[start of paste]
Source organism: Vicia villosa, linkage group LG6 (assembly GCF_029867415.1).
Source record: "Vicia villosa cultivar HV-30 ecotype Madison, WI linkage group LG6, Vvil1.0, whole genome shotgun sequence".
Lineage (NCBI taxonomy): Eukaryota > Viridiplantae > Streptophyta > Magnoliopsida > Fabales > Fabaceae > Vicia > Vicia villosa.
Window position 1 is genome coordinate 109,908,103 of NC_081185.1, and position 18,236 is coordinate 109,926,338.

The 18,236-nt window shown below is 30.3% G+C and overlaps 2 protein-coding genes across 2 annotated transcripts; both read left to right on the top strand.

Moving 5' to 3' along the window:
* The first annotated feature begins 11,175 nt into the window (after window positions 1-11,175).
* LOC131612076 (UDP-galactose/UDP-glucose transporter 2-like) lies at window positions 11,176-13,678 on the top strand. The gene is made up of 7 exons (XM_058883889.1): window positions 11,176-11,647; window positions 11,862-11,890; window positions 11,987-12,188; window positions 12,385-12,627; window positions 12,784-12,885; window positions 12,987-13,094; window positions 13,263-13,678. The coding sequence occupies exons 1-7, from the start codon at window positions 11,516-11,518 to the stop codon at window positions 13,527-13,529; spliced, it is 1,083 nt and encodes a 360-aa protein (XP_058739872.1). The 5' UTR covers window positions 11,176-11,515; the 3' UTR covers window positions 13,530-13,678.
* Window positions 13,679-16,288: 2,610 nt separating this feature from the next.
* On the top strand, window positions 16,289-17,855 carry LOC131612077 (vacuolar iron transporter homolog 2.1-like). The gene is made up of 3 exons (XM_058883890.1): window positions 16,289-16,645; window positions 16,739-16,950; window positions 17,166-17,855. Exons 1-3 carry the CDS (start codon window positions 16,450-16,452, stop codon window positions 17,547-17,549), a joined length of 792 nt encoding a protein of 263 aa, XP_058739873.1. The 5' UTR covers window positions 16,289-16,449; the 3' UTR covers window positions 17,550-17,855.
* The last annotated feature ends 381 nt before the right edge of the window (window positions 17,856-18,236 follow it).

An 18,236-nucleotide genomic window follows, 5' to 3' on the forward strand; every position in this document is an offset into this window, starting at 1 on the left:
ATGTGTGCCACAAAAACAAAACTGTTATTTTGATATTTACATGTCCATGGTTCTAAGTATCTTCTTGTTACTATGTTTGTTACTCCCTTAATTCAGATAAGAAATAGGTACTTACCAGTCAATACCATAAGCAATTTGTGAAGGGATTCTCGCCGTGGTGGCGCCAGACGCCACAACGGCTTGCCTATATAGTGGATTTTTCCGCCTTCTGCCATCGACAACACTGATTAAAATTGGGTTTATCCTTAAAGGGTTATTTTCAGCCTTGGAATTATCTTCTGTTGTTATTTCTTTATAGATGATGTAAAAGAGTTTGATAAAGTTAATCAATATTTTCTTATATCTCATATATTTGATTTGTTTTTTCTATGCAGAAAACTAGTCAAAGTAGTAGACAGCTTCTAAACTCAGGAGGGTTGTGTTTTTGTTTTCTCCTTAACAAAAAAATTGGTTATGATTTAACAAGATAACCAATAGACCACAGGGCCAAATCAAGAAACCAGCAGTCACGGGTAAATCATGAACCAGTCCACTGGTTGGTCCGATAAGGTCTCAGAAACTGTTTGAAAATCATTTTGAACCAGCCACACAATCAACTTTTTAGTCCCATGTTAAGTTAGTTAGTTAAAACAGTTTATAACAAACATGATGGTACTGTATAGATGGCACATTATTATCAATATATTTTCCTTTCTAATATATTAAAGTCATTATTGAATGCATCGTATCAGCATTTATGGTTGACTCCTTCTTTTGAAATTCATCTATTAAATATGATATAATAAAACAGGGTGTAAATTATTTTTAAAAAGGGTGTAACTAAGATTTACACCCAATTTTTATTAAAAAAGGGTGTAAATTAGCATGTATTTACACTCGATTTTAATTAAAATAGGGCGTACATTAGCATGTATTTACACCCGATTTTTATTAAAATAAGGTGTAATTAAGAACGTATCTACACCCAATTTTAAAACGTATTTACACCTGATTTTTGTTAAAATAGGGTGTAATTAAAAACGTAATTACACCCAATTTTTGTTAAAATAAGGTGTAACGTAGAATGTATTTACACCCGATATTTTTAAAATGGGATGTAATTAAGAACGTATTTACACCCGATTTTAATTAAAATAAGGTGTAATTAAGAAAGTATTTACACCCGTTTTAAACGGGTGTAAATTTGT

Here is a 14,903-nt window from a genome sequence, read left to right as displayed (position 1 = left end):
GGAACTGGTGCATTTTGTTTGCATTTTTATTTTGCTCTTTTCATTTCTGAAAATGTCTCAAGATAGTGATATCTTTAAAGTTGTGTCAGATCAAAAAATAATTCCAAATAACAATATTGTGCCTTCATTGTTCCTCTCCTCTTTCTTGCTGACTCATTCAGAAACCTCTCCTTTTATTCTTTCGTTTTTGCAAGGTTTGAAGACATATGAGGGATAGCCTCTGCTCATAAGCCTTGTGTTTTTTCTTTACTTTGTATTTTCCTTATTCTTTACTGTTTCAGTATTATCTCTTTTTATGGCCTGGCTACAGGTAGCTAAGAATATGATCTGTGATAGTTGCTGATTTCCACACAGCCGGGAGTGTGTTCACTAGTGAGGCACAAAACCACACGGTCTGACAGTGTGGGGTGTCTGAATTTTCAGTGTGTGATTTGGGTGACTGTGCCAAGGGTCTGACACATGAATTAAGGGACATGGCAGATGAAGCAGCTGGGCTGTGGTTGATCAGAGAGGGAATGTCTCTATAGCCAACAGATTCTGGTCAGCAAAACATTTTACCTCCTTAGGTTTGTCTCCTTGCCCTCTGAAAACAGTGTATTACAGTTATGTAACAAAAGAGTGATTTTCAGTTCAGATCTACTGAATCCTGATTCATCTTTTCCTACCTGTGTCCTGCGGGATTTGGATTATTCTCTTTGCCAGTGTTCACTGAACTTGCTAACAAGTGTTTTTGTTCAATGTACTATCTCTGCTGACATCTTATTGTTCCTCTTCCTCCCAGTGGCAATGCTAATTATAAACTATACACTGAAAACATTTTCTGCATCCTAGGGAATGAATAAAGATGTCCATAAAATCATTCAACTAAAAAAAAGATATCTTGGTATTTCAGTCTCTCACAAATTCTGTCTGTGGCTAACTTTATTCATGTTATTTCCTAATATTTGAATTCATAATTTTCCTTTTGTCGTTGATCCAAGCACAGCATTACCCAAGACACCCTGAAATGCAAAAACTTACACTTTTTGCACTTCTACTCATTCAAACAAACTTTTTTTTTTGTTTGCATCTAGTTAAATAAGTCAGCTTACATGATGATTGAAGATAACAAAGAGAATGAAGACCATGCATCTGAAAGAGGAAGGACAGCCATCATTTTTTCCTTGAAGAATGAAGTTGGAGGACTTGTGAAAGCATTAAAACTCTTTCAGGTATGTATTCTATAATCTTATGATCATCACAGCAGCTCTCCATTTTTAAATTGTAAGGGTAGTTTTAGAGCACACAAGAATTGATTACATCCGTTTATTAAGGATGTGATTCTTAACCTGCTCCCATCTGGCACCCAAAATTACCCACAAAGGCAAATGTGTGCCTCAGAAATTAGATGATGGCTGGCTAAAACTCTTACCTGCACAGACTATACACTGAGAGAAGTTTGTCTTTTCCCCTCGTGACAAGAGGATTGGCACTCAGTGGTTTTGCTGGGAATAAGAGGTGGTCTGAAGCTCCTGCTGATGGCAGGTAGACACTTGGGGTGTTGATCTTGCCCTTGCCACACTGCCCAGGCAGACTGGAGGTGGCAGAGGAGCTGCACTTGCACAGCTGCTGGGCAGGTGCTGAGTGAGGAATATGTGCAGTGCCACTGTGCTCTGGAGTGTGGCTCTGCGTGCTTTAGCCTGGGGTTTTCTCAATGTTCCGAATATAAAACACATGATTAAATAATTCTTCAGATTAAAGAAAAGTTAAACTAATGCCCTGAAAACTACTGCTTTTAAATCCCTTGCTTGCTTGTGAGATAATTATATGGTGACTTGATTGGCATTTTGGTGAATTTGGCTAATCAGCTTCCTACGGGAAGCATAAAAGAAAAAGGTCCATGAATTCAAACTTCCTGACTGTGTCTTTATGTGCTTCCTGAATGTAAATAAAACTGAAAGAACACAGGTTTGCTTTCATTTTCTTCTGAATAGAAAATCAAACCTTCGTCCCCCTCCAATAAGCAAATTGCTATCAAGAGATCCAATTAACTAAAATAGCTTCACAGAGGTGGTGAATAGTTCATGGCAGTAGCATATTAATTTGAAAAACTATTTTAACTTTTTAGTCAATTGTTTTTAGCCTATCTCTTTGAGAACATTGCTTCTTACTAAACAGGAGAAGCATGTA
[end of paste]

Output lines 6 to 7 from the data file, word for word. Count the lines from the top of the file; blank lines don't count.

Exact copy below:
Moving 5' to 3' along the window:
* The first annotated feature begins 11,175 nt into the window (after window positions 1-11,175).